[8] A number of courts have held that in commitment proceedings, as distinguished from the proceeding before the court involving the administration of invasive medical procedures, that there is a due process right to counsel. See, e.g. Lessard v. Schmidt, 349 F. Supp. 1078, 1097-1100 (E.D.Wis.1972); Heryford v. Parker, 396 F.2d 393, 396 (10th Cir.1968); Quesnell v. State, 83 Wash. 2d 224, 517 P.2d 568 (1973). See also Janus & Wolfson, The Minnesota Commitment Act of 1982 Summary and Analysis, 6 Hamline L.Rev. 41, 55-59 (1983); Developments in the Law Civil Commitment of the Mentally Ill, 87 Harv.L.Rev. 1190 (1974).

[9] Minn.Stat. § 253B.03, subd. 9 reads:

Subd. 9. Right of counsel. A patient has the right to be represented by counsel at any proceeding under this chapter. The court shall appoint counsel to represent the proposed patient if neither the proposed patient nor others provide counsel. Counsel shall be appointed at the time a petition is filed pursuant to section 253B.07. Counsel shall have the full right of subpoena. In all proceedings under this chapter, counsel shall: (1) consult with the person prior to any hearing; (2) be given adequate time to prepare for all hearings; (3) continue to represent the person throughout any proceedings under this charge unless released as counsel by the court; and (4) be a vigorous advocate on behalf of the client.

[10] Rule 3 entitled "Provision of Counsel" provides:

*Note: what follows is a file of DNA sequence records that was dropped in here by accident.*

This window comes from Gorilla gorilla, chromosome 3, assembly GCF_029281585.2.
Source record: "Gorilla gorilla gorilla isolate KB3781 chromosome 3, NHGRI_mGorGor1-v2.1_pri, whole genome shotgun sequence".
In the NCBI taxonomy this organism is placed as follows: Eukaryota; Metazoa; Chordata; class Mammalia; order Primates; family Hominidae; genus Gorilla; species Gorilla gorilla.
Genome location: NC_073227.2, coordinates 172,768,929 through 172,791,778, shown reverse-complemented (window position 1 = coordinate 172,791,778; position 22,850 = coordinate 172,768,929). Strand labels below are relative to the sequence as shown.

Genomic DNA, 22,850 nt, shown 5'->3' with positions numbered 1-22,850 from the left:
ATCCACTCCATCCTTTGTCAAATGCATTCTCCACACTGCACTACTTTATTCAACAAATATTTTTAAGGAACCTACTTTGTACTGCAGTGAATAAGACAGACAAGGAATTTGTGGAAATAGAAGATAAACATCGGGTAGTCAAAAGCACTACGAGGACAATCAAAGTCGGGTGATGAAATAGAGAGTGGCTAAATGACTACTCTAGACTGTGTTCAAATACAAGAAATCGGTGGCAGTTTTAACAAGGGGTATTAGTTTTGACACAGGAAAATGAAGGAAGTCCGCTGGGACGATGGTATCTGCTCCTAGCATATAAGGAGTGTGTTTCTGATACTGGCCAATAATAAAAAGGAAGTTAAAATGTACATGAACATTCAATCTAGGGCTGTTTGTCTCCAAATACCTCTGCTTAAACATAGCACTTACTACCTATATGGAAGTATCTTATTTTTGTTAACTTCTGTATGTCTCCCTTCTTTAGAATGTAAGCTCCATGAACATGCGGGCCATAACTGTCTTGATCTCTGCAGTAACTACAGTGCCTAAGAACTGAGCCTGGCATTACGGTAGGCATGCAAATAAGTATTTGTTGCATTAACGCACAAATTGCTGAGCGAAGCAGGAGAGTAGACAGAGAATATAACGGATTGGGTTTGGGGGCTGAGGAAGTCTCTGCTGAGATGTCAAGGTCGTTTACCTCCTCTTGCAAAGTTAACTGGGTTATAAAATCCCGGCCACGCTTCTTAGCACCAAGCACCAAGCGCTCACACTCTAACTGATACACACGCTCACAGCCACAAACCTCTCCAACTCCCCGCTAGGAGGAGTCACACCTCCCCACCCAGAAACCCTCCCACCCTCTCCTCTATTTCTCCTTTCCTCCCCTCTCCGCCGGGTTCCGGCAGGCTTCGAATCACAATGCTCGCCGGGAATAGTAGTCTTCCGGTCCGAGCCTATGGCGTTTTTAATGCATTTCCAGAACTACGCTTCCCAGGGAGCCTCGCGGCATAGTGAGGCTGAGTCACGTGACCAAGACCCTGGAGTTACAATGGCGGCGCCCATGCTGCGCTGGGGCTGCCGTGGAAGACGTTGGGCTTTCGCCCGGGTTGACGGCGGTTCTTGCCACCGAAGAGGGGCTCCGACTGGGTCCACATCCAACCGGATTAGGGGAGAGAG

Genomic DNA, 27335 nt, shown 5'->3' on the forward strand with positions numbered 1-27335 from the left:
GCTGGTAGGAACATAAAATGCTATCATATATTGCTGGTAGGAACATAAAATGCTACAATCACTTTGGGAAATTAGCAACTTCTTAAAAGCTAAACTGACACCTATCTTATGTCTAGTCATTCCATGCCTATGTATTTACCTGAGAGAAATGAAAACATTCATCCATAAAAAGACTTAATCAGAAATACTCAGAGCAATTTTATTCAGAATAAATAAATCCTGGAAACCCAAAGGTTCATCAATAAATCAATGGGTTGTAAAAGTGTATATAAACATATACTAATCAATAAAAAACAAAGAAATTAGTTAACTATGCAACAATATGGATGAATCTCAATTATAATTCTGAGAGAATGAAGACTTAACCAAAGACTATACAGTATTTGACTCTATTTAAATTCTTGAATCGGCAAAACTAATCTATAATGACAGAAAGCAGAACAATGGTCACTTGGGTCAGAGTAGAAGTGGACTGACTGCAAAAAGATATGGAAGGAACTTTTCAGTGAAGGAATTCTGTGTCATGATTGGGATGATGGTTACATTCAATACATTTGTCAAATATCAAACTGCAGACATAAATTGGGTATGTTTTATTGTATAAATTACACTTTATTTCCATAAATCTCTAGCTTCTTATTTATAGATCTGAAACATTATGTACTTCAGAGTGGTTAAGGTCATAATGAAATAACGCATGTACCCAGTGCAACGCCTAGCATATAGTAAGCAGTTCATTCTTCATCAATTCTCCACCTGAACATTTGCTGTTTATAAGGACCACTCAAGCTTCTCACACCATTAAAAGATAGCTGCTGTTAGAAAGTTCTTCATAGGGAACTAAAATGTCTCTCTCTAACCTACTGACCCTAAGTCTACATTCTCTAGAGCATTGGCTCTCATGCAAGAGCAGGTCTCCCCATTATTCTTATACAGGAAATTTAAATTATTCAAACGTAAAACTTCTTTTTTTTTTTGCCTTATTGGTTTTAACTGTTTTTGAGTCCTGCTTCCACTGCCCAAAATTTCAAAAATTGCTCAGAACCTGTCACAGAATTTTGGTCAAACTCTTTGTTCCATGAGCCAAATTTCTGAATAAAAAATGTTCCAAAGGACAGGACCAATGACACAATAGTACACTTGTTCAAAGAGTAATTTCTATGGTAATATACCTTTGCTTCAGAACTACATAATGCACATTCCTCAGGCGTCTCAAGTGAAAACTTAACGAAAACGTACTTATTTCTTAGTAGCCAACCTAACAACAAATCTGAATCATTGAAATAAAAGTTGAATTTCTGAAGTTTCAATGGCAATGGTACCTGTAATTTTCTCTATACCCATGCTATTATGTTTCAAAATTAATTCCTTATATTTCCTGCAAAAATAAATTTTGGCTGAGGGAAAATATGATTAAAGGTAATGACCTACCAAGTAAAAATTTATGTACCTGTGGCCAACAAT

Rule 3.01.

The court shall appoint counsel for respondent immediately upon the filing of a petition, and shall assure that representation is available to respondent throughout the proceeding in accordance with these Rules.

The comments to Rule 3.01 (by reference found in the comments to Rule 3.02) indicate that representation and assistance of counsel includes "(7) receiving reports about respondent (patient), and taking appropriate actions in response thereto to advise respondent of and protect his rights"; and "(9) counseling and representing with respect to a petition seeking the court's review or approval of any involuntary administration of treatment or medication, such as a petition filed pursuant to Price v. Sheppard, 307 Minn. 250, 239 N.W.2d 905 (1976)."

Rule 4, "Role of Respondent's Counsel" provides in material part:

Rule 4.01.

Respondent's counsel, as in other adversary proceedings, shall advocate vigorously on behalf of respondent.

Rule 4.02.

Counsel shall continue to represent respondent in all proceedings in which respondent has a right to counsel under the M.C.A. or these Rules, unless and until permitted to withdraw by the court.

Rule 4.03.

Counsel shall advise respondent with candor concerning all aspects of the case, including, where possible, his professional opinion as to the probable outcome.

Rule 4.04.

To the extent that respondent does not articulate his desires in any particular aspect of the proceeding, counsel shall take the position which preserves respondent's legal rights, including opposing the petition.

Rule 4.05.

Unless instructed to the contrary by respondent, counsel may present evidence of the existence of alternatives less restrictive than those sought in the petition.

[11] Insofar as applicable, Minn.Stat. § 253B.17, subd. 1 provides: "* * * A patient committed as mentally ill or mentally ill and dangerous may petition the committing court or the court to which venue has been transferred for a hearing concerning the administration of neuroleptic medication * * *."

[12] Notwithstanding that conclusion, in order to forestall any later claim that, as applied, the statute is unconstitutional because, in fact, a patient's counsel appointed pursuant to chapter 253B was not notified of the petition seeking authority to employ invasive procedures, the director of the appropriate regional treatment center has the duty to afford timely notice to the patient's counsel at the time the petition is filed under section 253B.03, subdivision 6a.